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Cracking the Myth of Solar Façade Cladding
The face is the index of mind”, a widely used English proverb that means that the face replicates our thoughts, sentiments and emotions. In the field of architecture, it is the façade of a building that depicts the creativity, emotions, and thoughts of the architect, and reflects the character, function and value of the building. Nowadays, façades are designed using different types of materials. Glass, terracotta, HPL laminates, ACP and even plants, thereby promoting green façades. Façades protect buildings from external influences such as rain, wind, heat and radiation from the sun.
The sun has been a source of clean energy since early as the Egyptian civilisation, the technology and applications of using the sun have evolved to harnessing the sun from a façade. Consequently, the global installations of solar façade cladding – also known as BIPV (building-integrated photovoltaics) – is set to grow at an impressive rate of over 15 per cent until 2024. Now, pro-active architects are beginning to embrace the technology followed by other stakeholders like the users, government, property developers and policymakers that will propel the growth of this technology.
In this article, we explore further into the different types of impacts and aspects of technology like solar façade cladding or BIPV has on earth, mankind and economics.
India has witnessed solar integrated façade as early as 2008. However, the technology has not taken off as expected both in India and across the world. During the initial days of the technology, solar façades or BIPV often wore a black/blue appeal which has been one of the main concerns of the architects which led to the disinterest from the architects. Fortunately, the technology has evolved across these years to the extent that it can be manufactured in various colours and even textures much to the awe of architects. Although one of the key challenges that remain is to train the façade contractors and installers on the technology and installation procedures.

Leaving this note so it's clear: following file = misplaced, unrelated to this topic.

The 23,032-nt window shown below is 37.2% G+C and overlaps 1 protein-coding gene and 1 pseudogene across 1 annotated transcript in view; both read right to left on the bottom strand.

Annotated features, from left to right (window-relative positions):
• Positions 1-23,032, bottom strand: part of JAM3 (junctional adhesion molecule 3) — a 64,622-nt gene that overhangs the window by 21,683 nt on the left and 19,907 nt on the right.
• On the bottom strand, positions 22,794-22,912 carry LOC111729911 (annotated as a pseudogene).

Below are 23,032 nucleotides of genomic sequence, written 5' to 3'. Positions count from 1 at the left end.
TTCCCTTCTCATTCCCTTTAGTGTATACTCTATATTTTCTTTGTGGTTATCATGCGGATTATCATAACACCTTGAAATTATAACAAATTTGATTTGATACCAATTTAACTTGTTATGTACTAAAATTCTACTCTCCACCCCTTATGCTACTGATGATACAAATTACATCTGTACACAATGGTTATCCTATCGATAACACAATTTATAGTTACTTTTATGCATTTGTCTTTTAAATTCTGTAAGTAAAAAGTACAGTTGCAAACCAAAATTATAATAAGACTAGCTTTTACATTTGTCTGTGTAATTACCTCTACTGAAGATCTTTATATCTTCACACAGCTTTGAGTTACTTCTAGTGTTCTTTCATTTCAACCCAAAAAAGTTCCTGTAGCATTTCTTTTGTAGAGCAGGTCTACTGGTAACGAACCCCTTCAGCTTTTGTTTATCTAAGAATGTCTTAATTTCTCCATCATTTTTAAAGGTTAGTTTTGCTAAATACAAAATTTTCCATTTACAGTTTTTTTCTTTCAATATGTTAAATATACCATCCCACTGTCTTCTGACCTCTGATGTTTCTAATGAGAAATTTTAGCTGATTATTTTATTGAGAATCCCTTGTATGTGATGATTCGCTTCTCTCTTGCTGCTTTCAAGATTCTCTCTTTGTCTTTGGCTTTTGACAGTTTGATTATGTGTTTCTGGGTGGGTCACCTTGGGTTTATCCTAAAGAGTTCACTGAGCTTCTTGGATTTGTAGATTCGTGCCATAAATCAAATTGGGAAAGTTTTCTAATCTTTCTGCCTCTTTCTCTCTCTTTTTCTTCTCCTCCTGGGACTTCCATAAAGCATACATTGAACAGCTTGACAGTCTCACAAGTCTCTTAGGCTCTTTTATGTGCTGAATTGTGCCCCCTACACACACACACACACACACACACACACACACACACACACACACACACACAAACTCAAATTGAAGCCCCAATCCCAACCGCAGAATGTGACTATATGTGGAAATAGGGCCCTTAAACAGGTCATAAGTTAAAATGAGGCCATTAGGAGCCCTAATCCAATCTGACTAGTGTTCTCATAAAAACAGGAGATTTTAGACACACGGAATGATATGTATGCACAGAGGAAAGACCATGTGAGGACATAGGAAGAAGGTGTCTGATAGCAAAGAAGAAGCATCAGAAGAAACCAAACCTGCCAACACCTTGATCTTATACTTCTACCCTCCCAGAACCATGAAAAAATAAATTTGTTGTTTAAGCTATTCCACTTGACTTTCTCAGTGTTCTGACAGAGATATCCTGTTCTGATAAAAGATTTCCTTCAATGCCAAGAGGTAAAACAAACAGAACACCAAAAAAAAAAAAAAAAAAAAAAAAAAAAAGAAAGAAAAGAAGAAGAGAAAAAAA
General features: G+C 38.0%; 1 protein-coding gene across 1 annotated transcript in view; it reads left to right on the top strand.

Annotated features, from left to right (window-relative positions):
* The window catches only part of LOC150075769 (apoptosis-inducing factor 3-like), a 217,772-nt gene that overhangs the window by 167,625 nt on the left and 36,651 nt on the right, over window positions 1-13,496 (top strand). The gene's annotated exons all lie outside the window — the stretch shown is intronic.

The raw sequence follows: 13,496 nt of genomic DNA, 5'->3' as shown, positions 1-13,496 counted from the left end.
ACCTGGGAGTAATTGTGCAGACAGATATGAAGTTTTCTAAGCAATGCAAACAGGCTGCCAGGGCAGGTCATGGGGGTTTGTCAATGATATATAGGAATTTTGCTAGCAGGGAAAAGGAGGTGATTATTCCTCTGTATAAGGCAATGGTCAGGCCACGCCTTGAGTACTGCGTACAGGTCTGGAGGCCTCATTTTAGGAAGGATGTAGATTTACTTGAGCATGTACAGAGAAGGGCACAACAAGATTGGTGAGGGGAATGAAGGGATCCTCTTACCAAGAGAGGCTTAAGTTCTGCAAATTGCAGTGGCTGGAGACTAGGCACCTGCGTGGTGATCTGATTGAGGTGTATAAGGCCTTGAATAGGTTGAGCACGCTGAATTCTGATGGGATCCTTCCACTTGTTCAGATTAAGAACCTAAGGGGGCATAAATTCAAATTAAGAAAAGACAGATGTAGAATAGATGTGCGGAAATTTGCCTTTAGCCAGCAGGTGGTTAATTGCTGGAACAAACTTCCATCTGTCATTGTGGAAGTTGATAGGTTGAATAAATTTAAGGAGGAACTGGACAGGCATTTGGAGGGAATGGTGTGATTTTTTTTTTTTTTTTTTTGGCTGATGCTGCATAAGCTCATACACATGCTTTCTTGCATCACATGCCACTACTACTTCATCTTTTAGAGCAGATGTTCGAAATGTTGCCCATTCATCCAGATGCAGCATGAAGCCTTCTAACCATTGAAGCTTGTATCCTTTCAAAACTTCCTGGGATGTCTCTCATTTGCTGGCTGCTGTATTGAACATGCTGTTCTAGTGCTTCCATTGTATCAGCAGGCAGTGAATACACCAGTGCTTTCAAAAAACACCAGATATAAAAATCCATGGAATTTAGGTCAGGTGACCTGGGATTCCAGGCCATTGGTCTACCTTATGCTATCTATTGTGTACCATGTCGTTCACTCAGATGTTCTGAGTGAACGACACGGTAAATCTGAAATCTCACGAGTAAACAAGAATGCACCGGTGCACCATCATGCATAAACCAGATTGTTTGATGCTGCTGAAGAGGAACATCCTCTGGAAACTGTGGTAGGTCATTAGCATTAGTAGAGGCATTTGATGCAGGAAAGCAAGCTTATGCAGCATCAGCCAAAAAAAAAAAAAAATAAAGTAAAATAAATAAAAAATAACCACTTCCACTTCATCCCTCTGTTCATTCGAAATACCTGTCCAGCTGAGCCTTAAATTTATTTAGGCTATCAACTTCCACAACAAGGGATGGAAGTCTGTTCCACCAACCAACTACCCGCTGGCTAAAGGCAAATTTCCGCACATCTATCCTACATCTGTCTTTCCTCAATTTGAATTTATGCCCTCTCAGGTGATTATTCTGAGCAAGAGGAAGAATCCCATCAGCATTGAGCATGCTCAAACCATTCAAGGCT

Solar façades are becoming attractive due to the growing awareness of architects and consultants largely to the flexibility in design, colours and textures. Unlike a normal façade, BIPV or solar façades offers one key economic benefit i.e., it offers an ROI, thus making it financially attractive for the building owner as well as the user.
However, the investment cost remains high when compared to a solar application on a rooftop. This is often related to the misconception that exists between solar rooftops and solar façade. Decision-makers understand that solar rooftops use solar panels often sold in terms of watts; the amount of energy that it can generate.
A solar façade is specified in square feet being a building material. A key contributor to the price of a BIPV or solar façade is the cost of professional labour. The labour needs to be skilled and accurate as it involves various technical parameters that are accounted for during installation. Eventually, this cost can be reduced by training installers on the technology of solar façades. Thus, BIPV creates a new attractive market opportunity for well-organised, professional companies in the market of architectural façades.
Mankind is fighting its existence from Paris to Katowice. There is a growing concern about climate change across the world. One of the key contributors to climate change has been carbon emissions emitted from power plants.
The burning of fossil fuels like coal, petrol, gas not only emit carbon that leads to climate change, but also toxic gases and particles that contribute to air pollution.